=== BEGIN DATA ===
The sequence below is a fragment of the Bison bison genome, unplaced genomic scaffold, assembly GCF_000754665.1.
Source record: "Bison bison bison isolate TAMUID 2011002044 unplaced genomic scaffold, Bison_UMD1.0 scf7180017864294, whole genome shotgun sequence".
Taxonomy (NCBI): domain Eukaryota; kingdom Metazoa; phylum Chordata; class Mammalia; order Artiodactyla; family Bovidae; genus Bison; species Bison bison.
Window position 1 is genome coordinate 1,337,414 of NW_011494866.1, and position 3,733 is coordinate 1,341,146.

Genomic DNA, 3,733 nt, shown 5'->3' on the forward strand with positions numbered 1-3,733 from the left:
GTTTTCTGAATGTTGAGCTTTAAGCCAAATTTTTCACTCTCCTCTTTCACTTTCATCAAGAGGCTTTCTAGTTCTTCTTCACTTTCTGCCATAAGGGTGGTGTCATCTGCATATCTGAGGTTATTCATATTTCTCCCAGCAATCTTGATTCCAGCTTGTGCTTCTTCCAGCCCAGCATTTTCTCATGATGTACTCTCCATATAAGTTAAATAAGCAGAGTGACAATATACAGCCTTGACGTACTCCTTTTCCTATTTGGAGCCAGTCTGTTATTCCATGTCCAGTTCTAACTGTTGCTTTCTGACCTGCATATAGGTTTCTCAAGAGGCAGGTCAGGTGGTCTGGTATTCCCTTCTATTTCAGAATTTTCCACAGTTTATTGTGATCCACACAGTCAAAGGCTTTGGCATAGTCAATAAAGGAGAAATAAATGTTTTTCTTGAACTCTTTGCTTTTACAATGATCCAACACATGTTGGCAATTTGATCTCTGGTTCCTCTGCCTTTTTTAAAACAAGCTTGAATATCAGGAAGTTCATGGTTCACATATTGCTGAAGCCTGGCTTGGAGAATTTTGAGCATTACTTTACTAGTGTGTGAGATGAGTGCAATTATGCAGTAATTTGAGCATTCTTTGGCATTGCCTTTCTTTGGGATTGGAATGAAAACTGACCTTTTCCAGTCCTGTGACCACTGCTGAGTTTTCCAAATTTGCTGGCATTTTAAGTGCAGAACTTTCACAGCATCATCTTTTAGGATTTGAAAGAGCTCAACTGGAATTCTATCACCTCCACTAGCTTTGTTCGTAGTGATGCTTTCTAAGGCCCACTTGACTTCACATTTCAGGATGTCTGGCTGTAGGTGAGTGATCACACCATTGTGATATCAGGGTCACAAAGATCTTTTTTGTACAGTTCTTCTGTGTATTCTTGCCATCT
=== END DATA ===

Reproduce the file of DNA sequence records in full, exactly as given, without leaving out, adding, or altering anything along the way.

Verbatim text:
The sequence below is a fragment of the Bison bison genome, unplaced genomic scaffold, assembly GCF_000754665.1.
Source record: "Bison bison bison isolate TAMUID 2011002044 unplaced genomic scaffold, Bison_UMD1.0 scf7180017864294, whole genome shotgun sequence".
Taxonomy (NCBI): domain Eukaryota; kingdom Metazoa; phylum Chordata; class Mammalia; order Artiodactyla; family Bovidae; genus Bison; species Bison bison.
Window position 1 is genome coordinate 1,337,414 of NW_011494866.1, and position 3,733 is coordinate 1,341,146.

Genomic DNA, 3,733 nt, shown 5'->3' on the forward strand with positions numbered 1-3,733 from the left:
GTTTTCTGAATGTTGAGCTTTAAGCCAAATTTTTCACTCTCCTCTTTCACTTTCATCAAGAGGCTTTCTAGTTCTTCTTCACTTTCTGCCATAAGGGTGGTGTCATCTGCATATCTGAGGTTATTCATATTTCTCCCAGCAATCTTGATTCCAGCTTGTGCTTCTTCCAGCCCAGCATTTTCTCATGATGTACTCTCCATATAAGTTAAATAAGCAGAGTGACAATATACAGCCTTGACGTACTCCTTTTCCTATTTGGAGCCAGTCTGTTATTCCATGTCCAGTTCTAACTGTTGCTTTCTGACCTGCATATAGGTTTCTCAAGAGGCAGGTCAGGTGGTCTGGTATTCCCTTCTATTTCAGAATTTTCCACAGTTTATTGTGATCCACACAGTCAAAGGCTTTGGCATAGTCAATAAAGGAGAAATAAATGTTTTTCTTGAACTCTTTGCTTTTACAATGATCCAACACATGTTGGCAATTTGATCTCTGGTTCCTCTGCCTTTTTTAAAACAAGCTTGAATATCAGGAAGTTCATGGTTCACATATTGCTGAAGCCTGGCTTGGAGAATTTTGAGCATTACTTTACTAGTGTGTGAGATGAGTGCAATTATGCAGTAATTTGAGCATTCTTTGGCATTGCCTTTCTTTGGGATTGGAATGAAAACTGACCTTTTCCAGTCCTGTGACCACTGCTGAGTTTTCCAAATTTGCTGGCATTTTAAGTGCAGAACTTTCACAGCATCATCTTTTAGGATTTGAAAGAGCTCAACTGGAATTCTATCACCTCCACTAGCTTTGTTCGTAGTGATGCTTTCTAAGGCCCACTTGACTTCACATTTCAGGATGTCTGGCTGTAGGTGAGTGATCACACCATTGTGATATCAGGGTCACAAAGATCTTTTTTGTACAGTTCTTCTGTGTATTCTTGCCATCT